Is Olympus scandal tip of a Japanese iceberg?

morgueFile user gabrielrochette

morgueFile user gabrielrochette
COMMENTARY A month ago, Olympus Corporation, a name in digital photography but a huge force in medical imaging, plunged deep into a scandal. The board fired CEO Michael Woodford, claiming a difference in management styles, after he raised questions about the company's governance and the propriety of some acquisitions. "Nothing wrong here, keep moving along," was the corporate line. But that was then. This is now ... and wow.

After a third-party review, Olympus admitted to hiding decades of losses on investments by disguising them as unusually high prices for acquisitions as well as record-setting advisory fees. The truth shocked Woodford, hammered the Olympus stock price, and raised questions of whether the company would remain listed on the Tokyo stock exchange. But it has also spooked analysts and investors, who see too many parallels to a disastrous period of widespread financial shenanigans in Japan during the 1990s. That could have an ugly effect on today's market, and investors all over the world.

Now you see it, now you don't

No corporations like losses (unless the engineered kind that reduce taxes). Announcing them to investors is painful, so you can understand why executives might want them to go away. But there's a big difference between wishful thinking and corrupt financial engineering, which is what some people at the top of Olympus allegedly did.

Although the details are still sketchy, apparently Olympus had suffered decades of losses on investments. Instead of admitting to one level of ineptitude, a few executives took things to a whole new level. They covered over the losses and then disguised them as acquisitions. Oh, they acquired companies, but the prices were sometimes outrageously high and the size of the fees to advisors, stunning.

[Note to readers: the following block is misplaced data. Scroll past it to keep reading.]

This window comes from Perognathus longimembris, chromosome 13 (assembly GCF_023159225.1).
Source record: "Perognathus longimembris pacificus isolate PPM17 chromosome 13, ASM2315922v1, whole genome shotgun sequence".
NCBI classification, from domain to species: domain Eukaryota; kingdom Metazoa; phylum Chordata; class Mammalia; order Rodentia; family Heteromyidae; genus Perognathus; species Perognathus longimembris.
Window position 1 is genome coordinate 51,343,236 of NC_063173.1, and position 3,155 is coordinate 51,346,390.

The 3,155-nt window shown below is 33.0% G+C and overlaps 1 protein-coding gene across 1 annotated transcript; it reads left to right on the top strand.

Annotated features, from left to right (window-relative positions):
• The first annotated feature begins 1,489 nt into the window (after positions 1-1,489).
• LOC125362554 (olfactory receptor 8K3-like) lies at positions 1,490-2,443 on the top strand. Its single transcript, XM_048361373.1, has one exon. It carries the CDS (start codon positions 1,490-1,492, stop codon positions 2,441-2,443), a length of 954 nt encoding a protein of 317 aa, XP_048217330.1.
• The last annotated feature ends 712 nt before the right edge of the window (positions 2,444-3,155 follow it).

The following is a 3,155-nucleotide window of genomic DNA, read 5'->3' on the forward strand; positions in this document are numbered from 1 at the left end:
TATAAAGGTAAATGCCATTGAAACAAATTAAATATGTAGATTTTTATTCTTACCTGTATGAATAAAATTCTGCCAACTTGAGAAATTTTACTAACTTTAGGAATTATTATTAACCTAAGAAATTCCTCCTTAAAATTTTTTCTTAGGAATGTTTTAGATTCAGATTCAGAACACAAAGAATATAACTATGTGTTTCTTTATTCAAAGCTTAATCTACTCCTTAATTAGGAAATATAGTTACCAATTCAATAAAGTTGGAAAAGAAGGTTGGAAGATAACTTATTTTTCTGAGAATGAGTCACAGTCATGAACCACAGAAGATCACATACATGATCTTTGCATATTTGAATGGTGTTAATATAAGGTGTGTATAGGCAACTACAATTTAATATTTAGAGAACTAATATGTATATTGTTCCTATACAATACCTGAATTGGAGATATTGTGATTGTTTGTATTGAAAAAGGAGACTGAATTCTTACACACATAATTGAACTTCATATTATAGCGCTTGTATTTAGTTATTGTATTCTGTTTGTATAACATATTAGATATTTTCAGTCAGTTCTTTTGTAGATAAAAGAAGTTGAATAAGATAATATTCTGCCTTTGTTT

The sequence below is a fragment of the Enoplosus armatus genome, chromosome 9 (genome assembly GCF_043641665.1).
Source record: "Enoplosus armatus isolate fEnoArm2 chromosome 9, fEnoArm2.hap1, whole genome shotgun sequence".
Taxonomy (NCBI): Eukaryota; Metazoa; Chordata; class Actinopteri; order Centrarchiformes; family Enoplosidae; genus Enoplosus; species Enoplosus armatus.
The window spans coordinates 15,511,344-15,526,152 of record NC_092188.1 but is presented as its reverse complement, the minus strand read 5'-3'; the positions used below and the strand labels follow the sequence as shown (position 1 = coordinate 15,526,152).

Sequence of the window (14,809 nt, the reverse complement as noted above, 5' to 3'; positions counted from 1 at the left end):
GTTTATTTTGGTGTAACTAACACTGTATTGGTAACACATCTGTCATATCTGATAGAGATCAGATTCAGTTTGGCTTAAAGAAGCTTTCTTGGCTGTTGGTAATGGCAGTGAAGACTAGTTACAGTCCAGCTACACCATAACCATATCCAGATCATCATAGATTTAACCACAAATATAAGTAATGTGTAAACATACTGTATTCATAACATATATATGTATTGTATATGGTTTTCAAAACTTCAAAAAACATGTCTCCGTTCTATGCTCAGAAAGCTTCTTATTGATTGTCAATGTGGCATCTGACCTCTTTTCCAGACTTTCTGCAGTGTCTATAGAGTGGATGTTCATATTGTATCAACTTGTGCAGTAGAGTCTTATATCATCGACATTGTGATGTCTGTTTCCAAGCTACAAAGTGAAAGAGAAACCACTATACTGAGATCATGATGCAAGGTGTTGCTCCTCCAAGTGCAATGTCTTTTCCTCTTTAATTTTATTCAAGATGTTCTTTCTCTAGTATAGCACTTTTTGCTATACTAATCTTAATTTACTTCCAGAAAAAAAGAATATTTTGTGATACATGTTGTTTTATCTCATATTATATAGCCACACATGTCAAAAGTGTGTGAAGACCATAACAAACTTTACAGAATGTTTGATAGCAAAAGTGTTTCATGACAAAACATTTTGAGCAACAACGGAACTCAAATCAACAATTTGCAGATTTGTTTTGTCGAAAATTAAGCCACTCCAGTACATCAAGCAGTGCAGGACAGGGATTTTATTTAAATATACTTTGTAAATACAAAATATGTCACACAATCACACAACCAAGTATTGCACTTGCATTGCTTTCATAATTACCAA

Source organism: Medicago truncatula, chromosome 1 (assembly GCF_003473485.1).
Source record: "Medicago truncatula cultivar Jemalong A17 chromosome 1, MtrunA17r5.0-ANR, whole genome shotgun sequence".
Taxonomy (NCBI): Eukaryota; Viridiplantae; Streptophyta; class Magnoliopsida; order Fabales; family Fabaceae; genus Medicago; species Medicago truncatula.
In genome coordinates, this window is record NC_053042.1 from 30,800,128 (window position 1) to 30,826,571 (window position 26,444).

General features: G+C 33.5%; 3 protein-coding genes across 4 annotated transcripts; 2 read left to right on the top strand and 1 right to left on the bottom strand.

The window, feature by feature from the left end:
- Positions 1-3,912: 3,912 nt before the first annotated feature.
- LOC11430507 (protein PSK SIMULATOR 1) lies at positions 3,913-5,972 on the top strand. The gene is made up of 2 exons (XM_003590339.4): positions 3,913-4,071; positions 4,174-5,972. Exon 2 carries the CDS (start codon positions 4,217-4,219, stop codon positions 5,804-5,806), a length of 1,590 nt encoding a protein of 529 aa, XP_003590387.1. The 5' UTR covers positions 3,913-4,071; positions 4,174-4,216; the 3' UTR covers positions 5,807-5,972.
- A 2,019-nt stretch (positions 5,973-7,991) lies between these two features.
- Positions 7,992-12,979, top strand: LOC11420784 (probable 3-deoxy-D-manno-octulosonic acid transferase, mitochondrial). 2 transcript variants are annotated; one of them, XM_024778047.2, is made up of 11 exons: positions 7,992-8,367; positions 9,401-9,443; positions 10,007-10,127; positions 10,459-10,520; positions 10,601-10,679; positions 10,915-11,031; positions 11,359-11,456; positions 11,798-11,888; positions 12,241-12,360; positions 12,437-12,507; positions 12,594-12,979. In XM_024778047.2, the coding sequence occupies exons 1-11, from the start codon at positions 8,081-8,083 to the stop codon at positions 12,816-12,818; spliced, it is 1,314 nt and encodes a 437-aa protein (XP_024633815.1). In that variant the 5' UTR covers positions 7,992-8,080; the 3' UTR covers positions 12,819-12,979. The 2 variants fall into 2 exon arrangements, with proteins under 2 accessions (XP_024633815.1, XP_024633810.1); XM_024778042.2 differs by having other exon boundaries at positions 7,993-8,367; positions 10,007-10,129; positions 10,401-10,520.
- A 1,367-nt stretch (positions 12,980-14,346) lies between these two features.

For example, in 2007, Olympus announced that it would acquired British medical imaging company Gyrus for approximately $1.9 billion. The supposed advisory fees were $687 million, or more than a third of the value of the transaction, rather than a more typical 1 percent to 5 percent. Olympus also acquired three other companies in 2008 and then proceeded to write down their value by three-quarters the same year.

Olympus should make tools 'cause it just got hammered

The month of accusations and, now, admissions of wrongdoing have caused Olympus stock to drop like a rock, losing 70 percent of its value since mid-October, as the chart below shows. Woodford has called for the entire board to resign.

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But Olympus isn't the only one taking the punches. The admission dragged other equities in Japan lower and left many wondering how widespread the problem might be, as Bloomberg noted:

"Institutional investors will stay away from Japan's market until they confirm this is an isolated case," said Koichi Kurose, chief economist in Tokyo at Resona Bank Ltd. Some "investors probably think that if there's one cockroach, there may be 10 more," he said.

To understand the reaction, you need to know about the Japanese stock market in the 1990s.

One hot potato

After the last tech bubble burst, many Japanese companies covered up trading losses using a process called tobashi. Roughly translated by some as "hot potato," it was a scheme in which a company would sell a portfolio of junk investments for a highly inflated price right before calculating the balance sheet.

The trade now made things look normal and the company then published that balance sheet. But immediately after, it would buy back the portfolio for what it received. It was the corporate equivalent of check kiting and eventually became publicly known. Century-old Yamaichi Securities got caught and went bankrupt in 1999 after juggling $2.6 billion.

The memory of that period is why many Japanese stocks will receive strong scrutiny in the near future. That could mean a drop in near-term prices. Should this prove to be the tip of another accounting scandal iceberg, the effect on stocks could be considerably stronger.

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    Erik Sherman is a widely published writer and editor who also does select ghosting and corporate work. The views expressed in this column belong to Sherman and do not represent the views of CBS Interactive. Follow him on Twitter at @ErikSherman or on Facebook.

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